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Alaskan Way S construction detour in place until April 8

Cyclists who use Alaskan Way to head south from downtown will be routed around a block of construction from now until April 8, according to WSDOT. In addition to the one-block detour, WSDOT is trying to route cyclists onto side paths and sidewalks throughout the construction zone, which is part of the Alaskan Way Viaduct removal project.

Project detours in addition to the one-block detour pictured above

Seattle Likes Bikes has some issues with WSDOT’s bicycle detours. Signs say that cyclists “must use” the signed path. However, WSDOT told SLB that bicyclists can choose to ride the vehicle detour route. There is no clear reason why cyclists would not be allowed to ride with traffic, says SLB:

1)  If heading southbound, a cyclist can “choose” to either stay on the roadway or use the signed path, why is there a large sign posted stating that “Bicycles must used Signed Path.”  This is a contradiction.  If cyclists can choose, then the “must use” sign should be removed.

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2)  If the above is the case, why is it not the case for cyclists heading northbound?  Both directions cross the Terminal 46 entrance.  And in fact, staying on the street in both directions allows for a more predicable route for cyclists (and for drivers who can see the cyclists better on the street).

3)  If cyclists are not being allowed to use the street, why not?  There must be a reason since the street is open to vehicle traffic at this time.  The issue that cyclists will have to use the bike detour in the near future isn’t really a reason why we cannot use the street route now.

I have questions out to WSDOT. I will update when/if I learn something.

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9 responses to “Alaskan Way S construction detour in place until April 8”

  1. Can we please stop using language that makes “vehicles” a set excluding “bicycles”?

  2. jeanette

    what a mess – i rode northbound through the area this morning at 7:30 am. traffic was very heavy, and it was somewhat unclear exactly where to go for the bike detour. there were traffic cops regulating traffic, but they were only directing cars, not bikes, and ignoring the street lights. scary! any more info you are able to post would be helpful!

  3. Yet another reason to switch to taking 1st Ave. It has sharrows, good pavement, and wide lanes: the only downside was having to cross the train tracks. Now you have to do that twice on Alaskan way!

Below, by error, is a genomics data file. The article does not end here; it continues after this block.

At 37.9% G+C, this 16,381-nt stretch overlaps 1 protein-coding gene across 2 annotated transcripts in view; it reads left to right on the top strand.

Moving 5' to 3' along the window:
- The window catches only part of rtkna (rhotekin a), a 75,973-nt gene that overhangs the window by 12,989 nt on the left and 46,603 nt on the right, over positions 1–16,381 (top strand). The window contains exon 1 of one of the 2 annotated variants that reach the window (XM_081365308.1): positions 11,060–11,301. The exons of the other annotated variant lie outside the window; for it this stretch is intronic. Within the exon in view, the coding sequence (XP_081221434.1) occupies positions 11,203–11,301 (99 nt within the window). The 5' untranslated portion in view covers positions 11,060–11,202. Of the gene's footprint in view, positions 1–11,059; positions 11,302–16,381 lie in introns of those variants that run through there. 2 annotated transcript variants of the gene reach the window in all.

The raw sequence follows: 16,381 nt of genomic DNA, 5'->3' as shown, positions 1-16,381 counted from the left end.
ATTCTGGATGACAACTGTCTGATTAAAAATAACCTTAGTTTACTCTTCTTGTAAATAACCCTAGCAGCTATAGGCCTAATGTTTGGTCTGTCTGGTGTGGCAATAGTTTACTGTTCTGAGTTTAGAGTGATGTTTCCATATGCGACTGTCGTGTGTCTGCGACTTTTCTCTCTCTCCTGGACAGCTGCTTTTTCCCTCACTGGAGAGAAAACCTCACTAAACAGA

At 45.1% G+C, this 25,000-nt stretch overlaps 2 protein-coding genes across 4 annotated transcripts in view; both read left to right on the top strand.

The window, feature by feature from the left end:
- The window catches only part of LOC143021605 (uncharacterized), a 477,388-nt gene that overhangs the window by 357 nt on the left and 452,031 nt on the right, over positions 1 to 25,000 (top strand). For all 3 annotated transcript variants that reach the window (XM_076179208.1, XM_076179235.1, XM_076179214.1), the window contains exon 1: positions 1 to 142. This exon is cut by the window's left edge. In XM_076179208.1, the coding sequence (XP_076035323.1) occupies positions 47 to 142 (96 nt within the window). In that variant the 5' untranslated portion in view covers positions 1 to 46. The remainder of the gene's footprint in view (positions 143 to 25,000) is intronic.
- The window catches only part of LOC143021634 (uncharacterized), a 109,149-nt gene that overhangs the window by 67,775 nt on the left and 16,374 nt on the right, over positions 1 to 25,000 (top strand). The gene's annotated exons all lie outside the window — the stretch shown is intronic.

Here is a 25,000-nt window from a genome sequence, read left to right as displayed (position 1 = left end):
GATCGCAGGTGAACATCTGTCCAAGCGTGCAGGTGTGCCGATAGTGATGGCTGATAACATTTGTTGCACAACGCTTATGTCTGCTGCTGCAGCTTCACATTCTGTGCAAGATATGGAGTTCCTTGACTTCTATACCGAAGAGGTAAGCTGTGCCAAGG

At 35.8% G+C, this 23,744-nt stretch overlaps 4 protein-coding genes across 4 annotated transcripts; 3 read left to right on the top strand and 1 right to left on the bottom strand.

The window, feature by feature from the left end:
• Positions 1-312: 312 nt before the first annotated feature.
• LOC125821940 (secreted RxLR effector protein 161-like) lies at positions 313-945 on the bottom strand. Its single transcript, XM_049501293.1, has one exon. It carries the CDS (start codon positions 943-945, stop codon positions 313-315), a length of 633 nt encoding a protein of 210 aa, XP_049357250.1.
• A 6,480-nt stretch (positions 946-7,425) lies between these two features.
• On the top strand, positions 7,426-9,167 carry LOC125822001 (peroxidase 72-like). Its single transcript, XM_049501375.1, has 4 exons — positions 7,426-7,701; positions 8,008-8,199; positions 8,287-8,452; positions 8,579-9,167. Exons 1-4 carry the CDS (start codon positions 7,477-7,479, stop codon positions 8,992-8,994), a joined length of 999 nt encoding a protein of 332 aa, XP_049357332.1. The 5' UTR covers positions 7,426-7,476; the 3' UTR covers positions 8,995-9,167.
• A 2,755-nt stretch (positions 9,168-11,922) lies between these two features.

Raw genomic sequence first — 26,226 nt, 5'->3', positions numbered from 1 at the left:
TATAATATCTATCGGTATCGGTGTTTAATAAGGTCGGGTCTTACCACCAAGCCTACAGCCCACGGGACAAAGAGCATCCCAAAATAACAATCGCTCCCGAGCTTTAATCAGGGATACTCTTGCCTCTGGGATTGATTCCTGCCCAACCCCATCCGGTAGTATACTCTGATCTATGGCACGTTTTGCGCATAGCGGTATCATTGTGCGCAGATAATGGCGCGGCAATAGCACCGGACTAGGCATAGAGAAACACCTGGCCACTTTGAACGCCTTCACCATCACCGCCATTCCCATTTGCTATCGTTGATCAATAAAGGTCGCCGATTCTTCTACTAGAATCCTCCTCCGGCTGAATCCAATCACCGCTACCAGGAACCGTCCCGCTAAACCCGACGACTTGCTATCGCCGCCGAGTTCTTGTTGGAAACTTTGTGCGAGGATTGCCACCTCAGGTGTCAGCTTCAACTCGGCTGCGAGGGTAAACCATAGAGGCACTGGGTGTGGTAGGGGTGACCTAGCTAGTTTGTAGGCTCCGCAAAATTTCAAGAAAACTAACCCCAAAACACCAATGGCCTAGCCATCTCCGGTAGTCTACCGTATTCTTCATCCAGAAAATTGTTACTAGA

4. Thanks for your comments, Eldon and Jake. Our crews are out on Alaskan Way S. this morning checking to make sure the signs are positioned in places that best point out the detour route. They also will ask the traffic police to pay closer attention to cyclists. Please let me know if the route continues to be unclear.

  5. I can be reached at [email protected] or 206-805-2817.

  6. JAT

    I think the signage is not good enough – I totally missed the S-bound sidewalk detour signs (“cyclists must…”) two weeks ago, and after reading this vowed to just use 1st Ave S.

    I cycled by there (S-bound on 1st Ave S) this afternoon at 4:45 and saw two N-bound cyclists essentially stuck on the on-ramp to the 99 N-bound viaduct. One had a disgusted look on his face and when I turned back to look he was preparing to hoist his bike over the Jersey barrier to the relative safety of sidewalk-less/shoulder-less wrong-way traffic; the other was pulling over to the left between lanes of ramp traffic to prepare to make a U-turn.

    For what it’s worth, I thought both had the mien of competent vehicular cyclists.

    For all the gushing enthusiasm politicians have for cycling as a mainstream mode of transportation, I don’t get the feeling that transportation professionals (engineers, builders, etc) have the faintest idea how to deal with cyclists – mixed use paths are held out as crowning achievements – bah!

    How about we require professionals (and laborers) building cycling infrastructure – particularly temporary infrastructure such a these detours to survey the site, or get to the work site by bike?
    (sent to BenderB by email, as well)

  7. SGK

    I really think WSDOT has been doing a fairly good job regarding cyclist during this project. Signage has been a little inconsistent, but general their detour routes have been fine. Until this week taking their route between the coast guard building a barrier blocks (N and S bound) has been the quickest and safest route.

    This is a huge, complex project forcing daily changes to bike, car, truck and rail traffic. If you can’t handle that use 1st Ave.

  8. AiliL

    I updated my SLB post today with information received from WSDOT.
    Some answers to the questions posed are located in the comments section.

  9. How about we shut down the top level of the viaduct to auto/bus/trucks and make the second level 2-way. This will reduce stress to the structure until it is replaced, as well as getting folks that use it regularly to look for alternative routes now, for when it is missing and no replacement thoroughfare is available (yet).

    In the meantime, it leaves lots of room on the top deck for pedestrians and cyclists. This would be a good short term solution, no?

    On a serious note, I rode SB through the construction and struggled to follow the Bicycle Detour signs – but managed to. I returned NB on 1st ave south, which has pretty decent pavement and sharrows and works pretty well.

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